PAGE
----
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globalizationendIn an article published in November, we discussed the following five ingredients driving the age of disruption: geopolitical risks ahead, need for technology speed, data as the new oil, next generation consumers, and shopping till you drop. Reverse globalization is a subplot of these trends impacting many industries including retail.

The Globalization Retreat

Recent publications highlighted the following challenges facing globalization:

-- Multinational companies employ only one in 50 workers around the world. However, a few thousand firms influence what billions of people watch, wear, and eat. These companies represent over 50% of all trade. In the past five years, the profits of multinationals have dropped by 25%.  Return on capital is the lowest in two decades. About 40% of these companies have a return on equity of less than 10%.(1) 

-- While multinational represent only 2% of the world's jobs, they make up 40% of the value of the West's stock markets, and they own most of the intellectual property. (1)

-- In 2016, multinational' cross border investments fell 10-15%. The proportion of Western companies' sales outside their home region has shrunk. (1)

-- For companies in OECD countries, foreign profits are down 17% over five years.  USA firms suffered less with a 12% drop because of their bias towards technology companies.  For non-USA companies, the drop is 20%. (1)

-- Multinational companies based in emerging markets are also challenged. Their worldwide ROE is only 8%. (1)

-- Between 2009 and 2013, only 5% or 400,000 net jobs were created by USA multinational companies in the home country. (1)

-- Between 2011 and 2015, the value of global merchandise exports contracted 10%, the largest drop over a four year period since World War II. (2)

-- A hot trend in 2016 was dismantling giant container ships with 862 taken offline. (2)

-- Global Trade Alert tracks nearly 7000 protectionist measures enacted worldwide since the recession of 2009, with half aimed at China. (2) 

-- It's been 23 years since the completion of the last global trade deal with no other currently in site. (2)

The Globalization Turning Point

"Humanity spent the last 50 years globalizing." In that time span was the rise of Japan as a major export country, followed by China as the factory of the world, and the growth of mega retailers such as Walmart as logistics innovators.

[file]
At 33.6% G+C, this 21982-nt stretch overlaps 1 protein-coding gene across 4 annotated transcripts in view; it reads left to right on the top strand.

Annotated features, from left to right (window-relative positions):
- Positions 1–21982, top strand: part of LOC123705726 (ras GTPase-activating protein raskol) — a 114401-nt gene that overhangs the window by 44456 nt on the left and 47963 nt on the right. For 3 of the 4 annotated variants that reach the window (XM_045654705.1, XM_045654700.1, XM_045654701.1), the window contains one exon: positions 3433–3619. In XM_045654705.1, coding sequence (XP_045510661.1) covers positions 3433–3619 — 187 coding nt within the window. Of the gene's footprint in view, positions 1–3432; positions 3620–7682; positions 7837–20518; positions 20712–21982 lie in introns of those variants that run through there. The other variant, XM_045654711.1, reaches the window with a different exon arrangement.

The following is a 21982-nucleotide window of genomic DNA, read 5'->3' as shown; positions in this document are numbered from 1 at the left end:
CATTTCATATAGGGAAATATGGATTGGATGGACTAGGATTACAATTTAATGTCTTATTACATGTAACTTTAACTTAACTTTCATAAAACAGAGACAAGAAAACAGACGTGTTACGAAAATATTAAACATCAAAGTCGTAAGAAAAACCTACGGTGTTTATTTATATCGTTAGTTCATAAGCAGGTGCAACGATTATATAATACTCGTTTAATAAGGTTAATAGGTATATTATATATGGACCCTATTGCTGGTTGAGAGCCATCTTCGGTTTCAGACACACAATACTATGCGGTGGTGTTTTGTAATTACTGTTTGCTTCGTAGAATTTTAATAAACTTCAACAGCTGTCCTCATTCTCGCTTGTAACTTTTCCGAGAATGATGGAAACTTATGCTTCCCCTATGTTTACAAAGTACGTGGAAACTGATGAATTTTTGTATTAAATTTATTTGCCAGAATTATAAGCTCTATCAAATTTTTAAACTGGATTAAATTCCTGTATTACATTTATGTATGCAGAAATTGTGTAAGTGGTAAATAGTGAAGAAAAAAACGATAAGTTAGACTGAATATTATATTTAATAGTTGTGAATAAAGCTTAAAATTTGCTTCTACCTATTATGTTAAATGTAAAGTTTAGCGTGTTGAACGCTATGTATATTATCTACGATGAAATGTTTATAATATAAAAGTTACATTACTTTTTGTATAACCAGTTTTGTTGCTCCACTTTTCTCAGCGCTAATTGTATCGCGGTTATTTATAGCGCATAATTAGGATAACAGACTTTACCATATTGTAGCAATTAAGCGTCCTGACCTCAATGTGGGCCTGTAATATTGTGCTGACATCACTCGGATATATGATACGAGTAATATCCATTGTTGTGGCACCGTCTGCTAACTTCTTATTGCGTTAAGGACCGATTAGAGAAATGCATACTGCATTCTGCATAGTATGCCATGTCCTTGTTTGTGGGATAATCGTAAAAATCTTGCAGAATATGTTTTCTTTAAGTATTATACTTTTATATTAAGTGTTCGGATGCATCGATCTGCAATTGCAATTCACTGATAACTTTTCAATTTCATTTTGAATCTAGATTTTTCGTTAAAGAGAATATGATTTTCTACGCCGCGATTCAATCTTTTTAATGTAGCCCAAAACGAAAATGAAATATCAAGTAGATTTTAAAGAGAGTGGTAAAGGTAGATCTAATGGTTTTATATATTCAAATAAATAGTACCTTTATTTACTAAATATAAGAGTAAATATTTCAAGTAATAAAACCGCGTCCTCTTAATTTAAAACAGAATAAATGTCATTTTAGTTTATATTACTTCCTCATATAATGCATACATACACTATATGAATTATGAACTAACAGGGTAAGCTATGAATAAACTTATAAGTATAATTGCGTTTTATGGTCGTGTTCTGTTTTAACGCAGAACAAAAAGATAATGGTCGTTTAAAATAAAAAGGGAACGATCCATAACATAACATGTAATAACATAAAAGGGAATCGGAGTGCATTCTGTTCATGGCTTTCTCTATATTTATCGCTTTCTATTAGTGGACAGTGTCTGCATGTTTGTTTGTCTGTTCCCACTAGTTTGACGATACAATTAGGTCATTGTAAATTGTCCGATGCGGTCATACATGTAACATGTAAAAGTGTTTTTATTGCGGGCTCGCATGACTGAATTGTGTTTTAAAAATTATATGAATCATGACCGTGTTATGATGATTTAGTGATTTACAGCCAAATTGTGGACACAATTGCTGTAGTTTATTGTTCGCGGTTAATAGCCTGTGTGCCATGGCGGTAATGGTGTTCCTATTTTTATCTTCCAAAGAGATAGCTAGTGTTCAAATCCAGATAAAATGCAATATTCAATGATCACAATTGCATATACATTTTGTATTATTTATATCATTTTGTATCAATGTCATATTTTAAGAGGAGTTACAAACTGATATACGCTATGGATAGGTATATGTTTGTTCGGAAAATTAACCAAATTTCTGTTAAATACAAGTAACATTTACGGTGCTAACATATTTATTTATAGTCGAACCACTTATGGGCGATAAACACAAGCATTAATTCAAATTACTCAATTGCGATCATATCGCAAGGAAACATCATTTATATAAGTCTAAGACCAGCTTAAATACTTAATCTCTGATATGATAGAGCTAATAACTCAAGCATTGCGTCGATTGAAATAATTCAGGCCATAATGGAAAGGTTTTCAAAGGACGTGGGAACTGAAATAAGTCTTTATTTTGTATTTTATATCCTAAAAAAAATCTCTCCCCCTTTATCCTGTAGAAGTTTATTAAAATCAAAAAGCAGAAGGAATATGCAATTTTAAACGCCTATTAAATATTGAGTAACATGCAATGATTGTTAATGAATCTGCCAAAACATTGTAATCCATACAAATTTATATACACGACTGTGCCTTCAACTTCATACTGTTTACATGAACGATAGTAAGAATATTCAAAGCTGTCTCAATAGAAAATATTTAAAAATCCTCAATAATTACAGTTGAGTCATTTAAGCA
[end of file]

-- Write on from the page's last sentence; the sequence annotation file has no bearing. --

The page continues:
The beginning of the end of globalization was the financial crisis of 2008. Renewable energy, additive manufacturing (3D printing), virtual reality, and indoor agriculture are four technologies highlighted in a recent Forbes article that are slowly reversing globalization.

Globally Dressing for Success

Apparel and accessories retailers are the retail sub-sectors with the highest level of globalization. According to Deloitte's latest "Global Powers of Retailing", foreign markets accounted for nearly one-third of the sector's composite retail revenue, compared with less than one-quarter for the Top 250 global retailers overall. The average company had a presence in 26 countries, far more than all other product sectors.

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The New Retail Supply Chain Rules

Consumer tastes, e-commerce growth with online innovators such as Alibaba and Amazon, the growth of the middle class in key regional markets, and disruptive technologies require a major re-think in global supply chains. The new rules are "make/buy it" anywhere, "move it" anywhere, and "sell it" anywhere.

The impending world order will require a "mix of hyper-localized supply chains integrated with an Omni-channel and e-commerce focus on regional and global markets."

The Reverse Globalization Growth Opportunity

Reverse globalization is both a challenge and an opportunity for retail. Centralized decision making will be still be important in continuously improving the value of the core brands.

Flexibility will be required in adapting customer experiences to regionally expanding middle class markets. Supply chains and engagements with consumers will increasingly be local.

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New technologies such as robotics will make it easier to adapt supply chains to regional markets at decreased costs. The new realities will include constantly mitigating geopolitical risks, increasing new technology adoption speed, and leveraging more data to streamline shopping across a myriad of Omni-channels

Provided your particular brand has global cache, reverse globalization will not stop the new tech savvy consumers from shopping till they drop. With proper regional execution, reverse globalization can be turned into a major retail growth opportunity starting in Asia and other emerging markets. 

 (1) The Economist, January 28, 2017 / (2) Wall Street Journal March 30, 2017

 

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